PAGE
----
Lesson Plan

The Eichmann Trial

Watch a video by author Deborah Lipstadt as she answers questions about the significance of the Eichmann Trial.

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Enduring Understanding

Allowing victims to testify at trial and confront their perpetrator can be part of the healing process.

Essential Question

  • 1What was the significance of the Eichmann Trial?


5 Min

Ask the class if they know who Adolf Eichmann is.

Explain to students that Eichmann was named chief executioner of the Final Solution. In this role he was responsible for organizing the identification, assembly, and transportation of Jews from all over Europe to Auschwitz and other extermination camps.


30 Min

Play the video The Eichmann Trial by Emory University (3 min) then ask the questions below in an open discussion. (Note: Some of the comments on the video on YouTube may be inappropriate.)

  1. What do you think of Eichmann being kidnapped and taken to Israel for trial? Do you think this was fair or unjust? Why do you think it was done?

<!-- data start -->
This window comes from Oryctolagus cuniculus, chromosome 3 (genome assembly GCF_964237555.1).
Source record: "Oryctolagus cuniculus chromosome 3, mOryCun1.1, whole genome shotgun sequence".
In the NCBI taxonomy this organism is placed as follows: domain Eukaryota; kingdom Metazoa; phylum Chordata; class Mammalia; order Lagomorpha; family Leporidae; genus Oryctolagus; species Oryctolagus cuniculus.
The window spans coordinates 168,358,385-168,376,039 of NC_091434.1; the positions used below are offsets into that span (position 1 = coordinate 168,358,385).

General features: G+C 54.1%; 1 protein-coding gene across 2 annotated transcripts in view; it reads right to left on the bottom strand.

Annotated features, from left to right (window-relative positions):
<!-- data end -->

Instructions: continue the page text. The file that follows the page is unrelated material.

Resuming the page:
2. Deborah Lipstadt calls the Eichmann trial “A trial by the victims of one of the perpetrators.” What significance did this have on the proceedings?
  3. What do you think of what she said about the nature of evil? Why was it so important to put a face to the perpetrator?

Direct students to the resource ‘Eichmann Trial‘ by the United States Holocaust Memorial Museum. Have students pair up to read through the resource and answer the critical thinking questions.


10 Min

Eichmann, as well as other Nazi perpetrators put on trial, gave a similar defense. What do you think of Eichmann’s defense that he was “merely a little cog in the machinery” of destruction? Do you think there is any case where this defense could be valid?

Wisconsin Academic Standards

This lessons meets the following Academic Standards required by the Wisconsin Department of Public Instruction.

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